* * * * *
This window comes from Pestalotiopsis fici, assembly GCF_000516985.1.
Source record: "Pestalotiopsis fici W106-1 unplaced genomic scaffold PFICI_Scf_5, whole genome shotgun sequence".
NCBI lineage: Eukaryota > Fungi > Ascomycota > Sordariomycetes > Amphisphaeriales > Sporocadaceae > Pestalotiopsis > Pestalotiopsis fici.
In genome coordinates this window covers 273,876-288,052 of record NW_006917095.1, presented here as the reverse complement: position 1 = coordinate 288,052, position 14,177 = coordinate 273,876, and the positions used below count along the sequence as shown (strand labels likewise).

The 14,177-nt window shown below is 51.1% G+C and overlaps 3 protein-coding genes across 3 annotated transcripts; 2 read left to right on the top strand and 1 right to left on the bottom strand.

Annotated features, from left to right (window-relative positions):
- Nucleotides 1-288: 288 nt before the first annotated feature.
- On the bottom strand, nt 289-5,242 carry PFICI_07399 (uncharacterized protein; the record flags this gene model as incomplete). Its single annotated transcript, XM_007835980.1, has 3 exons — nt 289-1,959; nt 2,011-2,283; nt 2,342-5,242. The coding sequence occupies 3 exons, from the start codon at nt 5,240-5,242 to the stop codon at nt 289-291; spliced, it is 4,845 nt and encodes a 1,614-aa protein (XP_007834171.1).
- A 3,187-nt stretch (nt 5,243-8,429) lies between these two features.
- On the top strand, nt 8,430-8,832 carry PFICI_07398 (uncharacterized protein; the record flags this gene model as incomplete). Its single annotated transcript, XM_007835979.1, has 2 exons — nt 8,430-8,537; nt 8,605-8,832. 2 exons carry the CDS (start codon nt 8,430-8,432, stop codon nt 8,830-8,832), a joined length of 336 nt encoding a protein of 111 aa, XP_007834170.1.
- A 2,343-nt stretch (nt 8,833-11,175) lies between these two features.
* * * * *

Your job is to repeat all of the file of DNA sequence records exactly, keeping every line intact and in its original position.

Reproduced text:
This window comes from Pestalotiopsis fici, assembly GCF_000516985.1.
Source record: "Pestalotiopsis fici W106-1 unplaced genomic scaffold PFICI_Scf_5, whole genome shotgun sequence".
NCBI lineage: Eukaryota > Fungi > Ascomycota > Sordariomycetes > Amphisphaeriales > Sporocadaceae > Pestalotiopsis > Pestalotiopsis fici.
In genome coordinates this window covers 273,876-288,052 of record NW_006917095.1, presented here as the reverse complement: position 1 = coordinate 288,052, position 14,177 = coordinate 273,876, and the positions used below count along the sequence as shown (strand labels likewise).

The 14,177-nt window shown below is 51.1% G+C and overlaps 3 protein-coding genes across 3 annotated transcripts; 2 read left to right on the top strand and 1 right to left on the bottom strand.

Annotated features, from left to right (window-relative positions):
- Nucleotides 1-288: 288 nt before the first annotated feature.
- On the bottom strand, nt 289-5,242 carry PFICI_07399 (uncharacterized protein; the record flags this gene model as incomplete). Its single annotated transcript, XM_007835980.1, has 3 exons — nt 289-1,959; nt 2,011-2,283; nt 2,342-5,242. The coding sequence occupies 3 exons, from the start codon at nt 5,240-5,242 to the stop codon at nt 289-291; spliced, it is 4,845 nt and encodes a 1,614-aa protein (XP_007834171.1).
- A 3,187-nt stretch (nt 5,243-8,429) lies between these two features.
- On the top strand, nt 8,430-8,832 carry PFICI_07398 (uncharacterized protein; the record flags this gene model as incomplete). Its single annotated transcript, XM_007835979.1, has 2 exons — nt 8,430-8,537; nt 8,605-8,832. 2 exons carry the CDS (start codon nt 8,430-8,432, stop codon nt 8,830-8,832), a joined length of 336 nt encoding a protein of 111 aa, XP_007834170.1.
- A 2,343-nt stretch (nt 8,833-11,175) lies between these two features.